Money, Money, Money

The City Hall.

The City Hall of Ettelbruck can be seen as a metaphor for the role that the Grand Duchy’s communes have had in the history of psychiatry in Luxembourg or, in this case, in the early history of the Hospice Central. As a matter of fact, the communes were responsible for the maintenance costs of their poorer “inmates” at the Hospice Central. Accordingly, the history of psychiatry is also the history of money.

The provisional official regulations from 1855, confirmed in 1856 (BUFFET, pp. 138-141), stipulate that, in case of “impecuniousness” (indigence), the concerned person’s maintenance costs are incumbent on their commune as their domicile de secours (which could be translated as “residence of aid”). The “inmates” were supposed to work so that the communes could “benefit” from them, as Dr Ernest Stumper would put it years later in the institution’s anniversary publication of 1955 (pp. 17-18). The communes were supposed to receive 70 percent of the inmates’ pay, while the other 30 percent was going to the state. Dr Stumper mentions a draft version of the working regulations from 1856, which envisages disciplinary measures in case of refusal to work (however, he does not specify if it had actually been adopted). According to Dr Stumper, the first director of the Hospice Central, Claude Müller, would often “complain about the inmates’ inactivity”; he did not want the institution to become “a shelter for idlers and a cause of ruin for the communes” (STUMPER, p. 17).

Dr. Ad. Buffet, scan from Maison de Santé Ettelbruck. 1855-1955, Luxembourg 1955, s.p.

However, it seems like the communes were not eager to send their “mentally ill” (aliénés) to Ettelbruck, as an 1885 circular by General Director of Justice Paul Eyschen (future Minister of State) suggests: According to the Circulaire relative aux frais d’entretien des aliénés indigents pendant la première année de leur admission à l’hospice central, it is “of utmost importance that the ill be placed in the doctor’s care from the beginning of the illness.” In order to hasten the communes as well as the family members of the affected, the circular suggests that the maintenance costs of the first year of sequestration be covered by the state. By doing so, the “communal administrations would prove that they are committed to ensuring the health of the poor distressed, the interest of the communal budget and public safety”. Nonetheless, in his 1889 book about the Hospice Central, doctor-director (médecin-directeur) Adolphe Buffet would complain about the “still frequent and regrettable delays concerning the placement of the ill” which were postponed to the point where their illnesses became chronic. According to Dr Buffet, those delays were “ruinous for everyone”, for the “ill receiving assistance, for whom their health is their only good”, and for the budget of “Public Assistances” (BUFFET, p. 14).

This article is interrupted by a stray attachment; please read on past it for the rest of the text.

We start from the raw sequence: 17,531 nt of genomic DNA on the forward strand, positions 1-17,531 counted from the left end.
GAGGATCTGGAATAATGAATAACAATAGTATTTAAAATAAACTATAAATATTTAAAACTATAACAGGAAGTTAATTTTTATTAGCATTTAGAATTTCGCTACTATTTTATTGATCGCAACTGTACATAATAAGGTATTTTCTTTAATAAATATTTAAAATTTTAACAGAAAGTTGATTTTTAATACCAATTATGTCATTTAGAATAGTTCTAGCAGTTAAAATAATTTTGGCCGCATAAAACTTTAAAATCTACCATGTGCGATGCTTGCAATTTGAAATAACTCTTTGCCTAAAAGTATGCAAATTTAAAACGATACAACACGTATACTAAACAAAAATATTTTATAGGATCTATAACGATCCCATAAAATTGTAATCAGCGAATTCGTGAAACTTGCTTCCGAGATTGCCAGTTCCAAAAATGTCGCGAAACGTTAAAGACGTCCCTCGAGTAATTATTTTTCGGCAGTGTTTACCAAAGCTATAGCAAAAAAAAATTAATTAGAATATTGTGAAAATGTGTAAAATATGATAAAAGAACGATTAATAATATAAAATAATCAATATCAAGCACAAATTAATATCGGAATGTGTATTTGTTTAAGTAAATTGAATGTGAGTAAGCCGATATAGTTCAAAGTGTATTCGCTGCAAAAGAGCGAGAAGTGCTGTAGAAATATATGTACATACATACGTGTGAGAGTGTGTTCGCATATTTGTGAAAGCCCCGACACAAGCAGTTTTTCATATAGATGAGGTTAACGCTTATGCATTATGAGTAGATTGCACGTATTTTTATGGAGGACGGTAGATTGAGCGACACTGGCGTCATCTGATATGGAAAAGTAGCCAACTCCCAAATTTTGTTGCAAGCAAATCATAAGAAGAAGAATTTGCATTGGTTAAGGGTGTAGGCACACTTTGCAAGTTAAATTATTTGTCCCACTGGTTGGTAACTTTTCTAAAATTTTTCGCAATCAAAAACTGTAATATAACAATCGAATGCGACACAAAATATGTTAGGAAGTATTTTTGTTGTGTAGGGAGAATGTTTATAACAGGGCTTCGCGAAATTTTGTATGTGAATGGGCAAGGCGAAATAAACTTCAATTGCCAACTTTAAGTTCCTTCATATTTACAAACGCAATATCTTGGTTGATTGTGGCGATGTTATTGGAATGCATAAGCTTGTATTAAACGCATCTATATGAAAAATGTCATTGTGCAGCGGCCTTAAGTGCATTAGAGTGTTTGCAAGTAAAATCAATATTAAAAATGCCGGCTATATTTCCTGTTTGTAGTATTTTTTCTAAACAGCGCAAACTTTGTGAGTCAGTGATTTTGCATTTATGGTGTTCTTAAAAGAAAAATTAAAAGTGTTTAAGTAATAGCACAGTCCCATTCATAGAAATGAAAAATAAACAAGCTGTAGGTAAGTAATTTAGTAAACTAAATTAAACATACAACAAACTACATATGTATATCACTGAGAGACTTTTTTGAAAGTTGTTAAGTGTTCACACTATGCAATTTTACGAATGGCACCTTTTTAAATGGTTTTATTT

Even death had to be paid for at the Hospice Central, as exemplified by an incident taken from Yves De Smet’s essay in the institution’s second anniversary brochure (p. 74). When the first pauper (indigente) died in the Hospice in January 1856, the costs of her funeral became problematic; eventually, the domicile de secours covered them. Moreover, after this incident, the decision was made to not sound the death knell after the death of an indigent(e) in order to economise, for the benefit of the communes.

Paul Eyschen’s circular is printed in Yves De Smet’s article in the CHNP’s anniversary brochure, pp. 82-83.